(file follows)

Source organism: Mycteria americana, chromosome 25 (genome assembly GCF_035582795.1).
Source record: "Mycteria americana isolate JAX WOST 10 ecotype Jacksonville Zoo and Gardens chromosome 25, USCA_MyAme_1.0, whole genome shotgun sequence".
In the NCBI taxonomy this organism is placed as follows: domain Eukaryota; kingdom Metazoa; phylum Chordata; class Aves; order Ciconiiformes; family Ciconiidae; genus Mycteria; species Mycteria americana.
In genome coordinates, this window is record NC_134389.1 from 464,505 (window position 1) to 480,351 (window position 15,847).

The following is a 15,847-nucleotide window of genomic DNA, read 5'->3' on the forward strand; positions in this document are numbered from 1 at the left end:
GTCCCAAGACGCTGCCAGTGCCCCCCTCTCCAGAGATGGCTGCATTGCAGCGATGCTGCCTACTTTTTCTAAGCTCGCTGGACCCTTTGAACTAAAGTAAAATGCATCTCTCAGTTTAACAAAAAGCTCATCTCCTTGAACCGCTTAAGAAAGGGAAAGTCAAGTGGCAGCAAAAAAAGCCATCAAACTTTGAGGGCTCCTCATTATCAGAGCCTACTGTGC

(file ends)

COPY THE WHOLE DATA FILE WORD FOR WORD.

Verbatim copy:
Source organism: Mycteria americana, chromosome 25 (genome assembly GCF_035582795.1).
Source record: "Mycteria americana isolate JAX WOST 10 ecotype Jacksonville Zoo and Gardens chromosome 25, USCA_MyAme_1.0, whole genome shotgun sequence".
In the NCBI taxonomy this organism is placed as follows: domain Eukaryota; kingdom Metazoa; phylum Chordata; class Aves; order Ciconiiformes; family Ciconiidae; genus Mycteria; species Mycteria americana.
In genome coordinates, this window is record NC_134389.1 from 464,505 (window position 1) to 480,351 (window position 15,847).

The following is a 15,847-nucleotide window of genomic DNA, read 5'->3' on the forward strand; positions in this document are numbered from 1 at the left end:
GTCCCAAGACGCTGCCAGTGCCCCCCTCTCCAGAGATGGCTGCATTGCAGCGATGCTGCCTACTTTTTCTAAGCTCGCTGGACCCTTTGAACTAAAGTAAAATGCATCTCTCAGTTTAACAAAAAGCTCATCTCCTTGAACCGCTTAAGAAAGGGAAAGTCAAGTGGCAGCAAAAAAAGCCATCAAACTTTGAGGGCTCCTCATTATCAGAGCCTACTGTGC